Dave Olson, Published September 09 2010
Agency to investigate Xcel power surge
Commissioner Brian Kalk said PSC officials already have a good idea of what happened on Aug. 27.
“It was a warm day, above 90 degrees,” Kalk said. “A lot of power going through that line, the line sagged and it arced.”
“The question will be,” he added: “Should the company have noticed these problems with the line before it became an issue?”
Kalk said PSC staff will look at both sides of the situation and provide the board with a recommendation.
If it is determined the company was at fault, hefty fines could be imposed, Kalk said.
He said PSC officials are still researching whether the agency can force the company to reimburse customers for damaged property if Xcel is found to be negligent.
“If it turns out that the company wasn’t negligent, that these things just kind of happen, that doesn’t mean we can’t ask the company to do other things,” Kalk said.
Xcel Energy said in a statement Wednesday that it will cooperate with the PSC investigation and continue its own investigation into the event.
“We are in that review process now, and believe it will provide useful information to guide any actions we need to take and to inform the commission’s investigation,” the Xcel statement said.
Xcel said last week that it did not feel the situation was one that warranted the company paying for damaged appliances.
However, the company said it had not ruled out the possibility.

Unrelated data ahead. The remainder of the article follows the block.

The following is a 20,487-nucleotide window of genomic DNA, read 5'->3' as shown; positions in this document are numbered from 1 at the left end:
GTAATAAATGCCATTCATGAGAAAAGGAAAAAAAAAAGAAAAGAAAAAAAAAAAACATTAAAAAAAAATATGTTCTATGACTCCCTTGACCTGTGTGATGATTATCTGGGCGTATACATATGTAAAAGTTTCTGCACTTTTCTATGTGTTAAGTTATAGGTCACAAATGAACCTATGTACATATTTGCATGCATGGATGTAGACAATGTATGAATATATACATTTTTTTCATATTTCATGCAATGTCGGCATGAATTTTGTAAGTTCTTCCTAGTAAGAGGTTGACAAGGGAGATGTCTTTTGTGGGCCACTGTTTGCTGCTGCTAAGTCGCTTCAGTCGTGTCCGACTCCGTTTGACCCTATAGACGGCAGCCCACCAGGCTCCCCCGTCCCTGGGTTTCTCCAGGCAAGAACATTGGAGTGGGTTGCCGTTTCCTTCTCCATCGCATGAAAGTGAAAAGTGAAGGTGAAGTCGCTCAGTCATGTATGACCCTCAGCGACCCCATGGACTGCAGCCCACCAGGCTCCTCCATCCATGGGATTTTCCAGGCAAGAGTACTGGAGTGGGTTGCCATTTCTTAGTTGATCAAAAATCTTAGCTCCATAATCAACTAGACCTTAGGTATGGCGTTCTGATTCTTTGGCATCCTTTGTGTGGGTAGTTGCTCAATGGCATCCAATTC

Chris Schmit, who lives at 1622 7th St. N. in Fargo, said the power surge caused by the arcing line zapped the control board and thermostat on a furnace he purchased last year. He estimated it may cost $1,400 to fix.
Schmit, who also lost a garage door opener and a refrigerator, said he was glad to hear that the PSC is looking into the matter.
“It makes me feel a little bit better,” he said.
Xcel Energy’s estimated 80,000 customers in North Dakota represent about 4 percent of the power company’s business, Kalk said.
He said his impression of Xcel workers in North Dakota is that they are hard-working and do a great job.
“It just seems like the leadership of Xcel Energy in Minneapolis doesn’t have the same commitment to North Dakota as they do to other regions they serve,” Kalk said.
Xcel said Wednesday that it provides service in North Dakota that is “consistently as reliable as the other states we serve at rates that are among the lowest in the region.
“The way we have developed this level of reliability is by diagnosing problems as they occur and taking appropriate, prudent actions, which is what we intend to do in this situation,” the company said.
Readers can reach Forum reporter Dave Olson at (701) 241-5555